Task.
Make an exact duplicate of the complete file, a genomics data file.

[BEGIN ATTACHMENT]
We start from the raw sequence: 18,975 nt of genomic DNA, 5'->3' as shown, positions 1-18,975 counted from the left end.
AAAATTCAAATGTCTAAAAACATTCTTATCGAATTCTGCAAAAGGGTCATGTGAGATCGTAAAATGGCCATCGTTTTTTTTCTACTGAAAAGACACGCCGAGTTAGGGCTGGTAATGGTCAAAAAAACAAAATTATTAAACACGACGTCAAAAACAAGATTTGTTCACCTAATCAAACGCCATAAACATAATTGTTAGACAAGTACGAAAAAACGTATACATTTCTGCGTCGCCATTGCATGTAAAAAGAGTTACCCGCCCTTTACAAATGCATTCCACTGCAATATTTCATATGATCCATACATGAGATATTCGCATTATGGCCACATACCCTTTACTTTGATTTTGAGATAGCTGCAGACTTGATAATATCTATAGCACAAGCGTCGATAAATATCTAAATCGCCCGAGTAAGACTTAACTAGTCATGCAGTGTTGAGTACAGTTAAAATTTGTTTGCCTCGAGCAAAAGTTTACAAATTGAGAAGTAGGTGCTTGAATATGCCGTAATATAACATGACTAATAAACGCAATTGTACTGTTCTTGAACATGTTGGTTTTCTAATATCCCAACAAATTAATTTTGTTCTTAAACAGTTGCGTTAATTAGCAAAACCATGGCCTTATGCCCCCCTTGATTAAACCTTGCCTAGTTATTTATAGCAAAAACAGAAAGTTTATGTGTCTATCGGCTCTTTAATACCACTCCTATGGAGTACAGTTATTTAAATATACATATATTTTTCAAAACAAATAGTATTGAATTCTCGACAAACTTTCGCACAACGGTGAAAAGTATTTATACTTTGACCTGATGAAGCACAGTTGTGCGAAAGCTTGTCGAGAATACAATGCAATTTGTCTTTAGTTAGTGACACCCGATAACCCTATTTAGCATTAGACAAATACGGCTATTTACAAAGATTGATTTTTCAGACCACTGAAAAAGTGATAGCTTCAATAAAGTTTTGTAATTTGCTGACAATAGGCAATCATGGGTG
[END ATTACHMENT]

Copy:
We start from the raw sequence: 18,975 nt of genomic DNA, 5'->3' as shown, positions 1-18,975 counted from the left end.
AAAATTCAAATGTCTAAAAACATTCTTATCGAATTCTGCAAAAGGGTCATGTGAGATCGTAAAATGGCCATCGTTTTTTTTCTACTGAAAAGACACGCCGAGTTAGGGCTGGTAATGGTCAAAAAAACAAAATTATTAAACACGACGTCAAAAACAAGATTTGTTCACCTAATCAAACGCCATAAACATAATTGTTAGACAAGTACGAAAAAACGTATACATTTCTGCGTCGCCATTGCATGTAAAAAGAGTTACCCGCCCTTTACAAATGCATTCCACTGCAATATTTCATATGATCCATACATGAGATATTCGCATTATGGCCACATACCCTTTACTTTGATTTTGAGATAGCTGCAGACTTGATAATATCTATAGCACAAGCGTCGATAAATATCTAAATCGCCCGAGTAAGACTTAACTAGTCATGCAGTGTTGAGTACAGTTAAAATTTGTTTGCCTCGAGCAAAAGTTTACAAATTGAGAAGTAGGTGCTTGAATATGCCGTAATATAACATGACTAATAAACGCAATTGTACTGTTCTTGAACATGTTGGTTTTCTAATATCCCAACAAATTAATTTTGTTCTTAAACAGTTGCGTTAATTAGCAAAACCATGGCCTTATGCCCCCCTTGATTAAACCTTGCCTAGTTATTTATAGCAAAAACAGAAAGTTTATGTGTCTATCGGCTCTTTAATACCACTCCTATGGAGTACAGTTATTTAAATATACATATATTTTTCAAAACAAATAGTATTGAATTCTCGACAAACTTTCGCACAACGGTGAAAAGTATTTATACTTTGACCTGATGAAGCACAGTTGTGCGAAAGCTTGTCGAGAATACAATGCAATTTGTCTTTAGTTAGTGACACCCGATAACCCTATTTAGCATTAGACAAATACGGCTATTTACAAAGATTGATTTTTCAGACCACTGAAAAAGTGATAGCTTCAATAAAGTTTTGTAATTTGCTGACAATAGGCAATCATGGGTG